Malaysia on Wednesday announced its decision to end an agreement with a private American firm searching for Malaysia Airlines flight MH370, which disappeared in 2014, Reuters reported. The search will end on May 29, said transport minister Anthony Loke.

In January, the government had agreed to pay exploration company Ocean Infinity $70 million (Rs 478 crore) if it solved what has become modern aviation’s biggest mystery.

“We want to know the details of this [search], the necessity of this, and if we find it is not necessary, we will not renew,” newly-elected Prime Minister Mahathir Mohamad had said earlier in the day after chairing his first cabinet meeting since taking office on May 10. “We may terminate it if it is not useful.”

Voice 370, a group representing the relatives of the 239 people who were on the flight, called on the government to review all matters related to MH370’s disappearance, including “any possible falsification or elimination of records related to MH370 and its maintenance”.

“We urge the new government to include as part of its agenda in the next 100 days...a further investigation and inquiry into any act or omission across the entire spectrum of operations that may have impaired tracking, search, rescue and recovery,” the group said in a statement.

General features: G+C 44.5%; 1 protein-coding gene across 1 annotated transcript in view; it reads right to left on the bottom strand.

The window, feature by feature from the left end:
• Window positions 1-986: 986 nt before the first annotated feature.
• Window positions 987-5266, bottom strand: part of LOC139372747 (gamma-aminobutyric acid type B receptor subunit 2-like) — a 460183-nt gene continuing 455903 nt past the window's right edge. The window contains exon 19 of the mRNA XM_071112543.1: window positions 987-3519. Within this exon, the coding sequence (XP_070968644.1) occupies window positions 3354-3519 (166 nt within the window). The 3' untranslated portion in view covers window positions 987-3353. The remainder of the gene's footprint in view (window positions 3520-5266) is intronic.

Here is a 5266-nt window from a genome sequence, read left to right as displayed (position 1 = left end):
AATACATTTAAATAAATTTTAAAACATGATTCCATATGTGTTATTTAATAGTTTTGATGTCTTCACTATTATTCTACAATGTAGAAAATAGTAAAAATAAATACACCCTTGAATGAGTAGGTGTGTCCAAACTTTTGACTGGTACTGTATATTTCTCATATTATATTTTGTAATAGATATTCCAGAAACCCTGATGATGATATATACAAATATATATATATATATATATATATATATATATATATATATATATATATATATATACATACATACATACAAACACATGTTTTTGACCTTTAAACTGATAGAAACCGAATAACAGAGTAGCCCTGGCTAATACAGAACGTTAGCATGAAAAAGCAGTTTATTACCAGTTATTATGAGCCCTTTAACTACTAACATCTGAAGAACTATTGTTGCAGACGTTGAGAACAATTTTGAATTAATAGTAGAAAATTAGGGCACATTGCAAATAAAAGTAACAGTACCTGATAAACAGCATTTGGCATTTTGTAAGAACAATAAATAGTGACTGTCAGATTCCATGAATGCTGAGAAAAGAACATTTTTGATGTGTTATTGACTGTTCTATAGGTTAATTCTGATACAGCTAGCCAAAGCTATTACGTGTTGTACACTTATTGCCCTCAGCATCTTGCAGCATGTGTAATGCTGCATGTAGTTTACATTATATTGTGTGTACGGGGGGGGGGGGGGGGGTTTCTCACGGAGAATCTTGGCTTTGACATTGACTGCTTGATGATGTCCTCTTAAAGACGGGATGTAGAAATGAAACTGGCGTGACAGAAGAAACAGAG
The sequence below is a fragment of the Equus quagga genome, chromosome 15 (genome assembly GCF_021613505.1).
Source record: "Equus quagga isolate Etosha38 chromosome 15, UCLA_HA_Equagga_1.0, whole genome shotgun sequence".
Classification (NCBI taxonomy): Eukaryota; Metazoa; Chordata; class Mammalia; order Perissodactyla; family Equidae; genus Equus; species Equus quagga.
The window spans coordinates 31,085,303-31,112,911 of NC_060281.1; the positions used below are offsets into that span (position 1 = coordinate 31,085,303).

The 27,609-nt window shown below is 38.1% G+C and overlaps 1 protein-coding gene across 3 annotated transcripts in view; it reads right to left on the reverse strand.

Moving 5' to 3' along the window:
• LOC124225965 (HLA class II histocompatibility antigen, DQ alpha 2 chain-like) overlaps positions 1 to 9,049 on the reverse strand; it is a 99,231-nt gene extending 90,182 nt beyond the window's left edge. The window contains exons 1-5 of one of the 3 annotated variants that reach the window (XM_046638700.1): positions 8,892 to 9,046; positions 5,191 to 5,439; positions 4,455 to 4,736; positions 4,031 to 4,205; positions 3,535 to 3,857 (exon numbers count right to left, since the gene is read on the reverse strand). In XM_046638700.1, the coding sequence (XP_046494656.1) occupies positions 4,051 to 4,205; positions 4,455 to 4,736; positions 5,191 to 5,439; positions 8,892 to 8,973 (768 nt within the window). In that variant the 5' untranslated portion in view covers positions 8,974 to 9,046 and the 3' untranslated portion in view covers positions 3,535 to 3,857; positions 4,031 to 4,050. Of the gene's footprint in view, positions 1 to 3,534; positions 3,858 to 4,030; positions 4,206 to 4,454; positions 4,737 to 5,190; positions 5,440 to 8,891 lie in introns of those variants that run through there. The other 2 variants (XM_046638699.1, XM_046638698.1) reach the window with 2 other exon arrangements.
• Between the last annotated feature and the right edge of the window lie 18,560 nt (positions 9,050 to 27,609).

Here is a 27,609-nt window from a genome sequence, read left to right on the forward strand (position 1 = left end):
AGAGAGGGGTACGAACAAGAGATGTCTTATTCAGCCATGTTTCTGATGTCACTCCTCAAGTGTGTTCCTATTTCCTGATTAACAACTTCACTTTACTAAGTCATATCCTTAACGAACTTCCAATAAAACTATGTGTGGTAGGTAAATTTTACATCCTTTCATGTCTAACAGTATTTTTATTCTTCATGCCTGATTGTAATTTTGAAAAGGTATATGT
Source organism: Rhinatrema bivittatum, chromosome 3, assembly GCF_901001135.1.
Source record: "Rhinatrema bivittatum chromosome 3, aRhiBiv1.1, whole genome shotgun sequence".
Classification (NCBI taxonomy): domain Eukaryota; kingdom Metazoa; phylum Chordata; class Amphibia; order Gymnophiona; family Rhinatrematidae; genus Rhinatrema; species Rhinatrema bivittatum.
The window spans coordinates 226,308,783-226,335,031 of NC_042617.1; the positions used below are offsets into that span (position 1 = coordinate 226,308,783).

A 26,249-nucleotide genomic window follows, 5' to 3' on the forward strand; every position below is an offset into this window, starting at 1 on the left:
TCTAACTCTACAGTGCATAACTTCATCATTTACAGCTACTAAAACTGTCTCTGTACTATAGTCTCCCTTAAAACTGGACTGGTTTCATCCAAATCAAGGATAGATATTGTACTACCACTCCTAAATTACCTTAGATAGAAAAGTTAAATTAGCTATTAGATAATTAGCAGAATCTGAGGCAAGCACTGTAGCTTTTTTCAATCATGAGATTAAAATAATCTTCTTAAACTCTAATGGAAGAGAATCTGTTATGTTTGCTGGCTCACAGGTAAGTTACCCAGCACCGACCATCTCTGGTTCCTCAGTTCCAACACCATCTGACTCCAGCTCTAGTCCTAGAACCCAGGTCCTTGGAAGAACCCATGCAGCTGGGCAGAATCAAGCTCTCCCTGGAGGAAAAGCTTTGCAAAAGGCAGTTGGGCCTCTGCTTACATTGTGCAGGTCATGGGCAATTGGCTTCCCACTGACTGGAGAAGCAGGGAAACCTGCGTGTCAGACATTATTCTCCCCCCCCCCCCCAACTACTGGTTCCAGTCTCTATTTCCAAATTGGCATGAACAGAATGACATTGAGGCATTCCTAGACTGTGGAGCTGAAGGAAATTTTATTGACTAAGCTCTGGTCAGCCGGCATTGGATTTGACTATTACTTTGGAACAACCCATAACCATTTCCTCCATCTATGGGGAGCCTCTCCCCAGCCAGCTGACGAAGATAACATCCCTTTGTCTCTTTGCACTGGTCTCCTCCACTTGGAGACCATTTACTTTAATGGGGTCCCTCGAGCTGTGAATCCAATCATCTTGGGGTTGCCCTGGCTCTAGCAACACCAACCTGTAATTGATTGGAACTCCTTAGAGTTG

The new administration announced decisions to cut government spending after reviewing the country’s debt levels. The country has a debt of $252 billion (Rs 17 lakh crore), which has been inflated by borrowing by a state investment company that is at the center of a multi-billion-dollar corruption scandal, Bloomberg reported. Former Prime Minister Najib Razak, who lost the elections to Mohamad, is one of the suspects in the case. On May 12, the government banned him from leaving the country.

Mysterious disappearance

The aircraft went missing on March 8, 2014 en route to Beijing from Kuala Lumpur. Several teams from different countries have looked for the Boeing 777 in a 1.2 lakh-sq-km area of the Indian Ocean.

Australia, China and Malaysia ended fruitless attempts to solve the mystery in January 2017. The hunt for the aircraft was also riddled with controversy, with many experts saying the teams were searching for the flight in the wrong area. Debris from the aircraft was found on the French island of Reunion, in Mozambique, South Africa, Rodrigues Island and Mauritius, among other sites.

Investigators believe someone may have deliberately switched off the transponder of the aircraft, making it difficult to trace.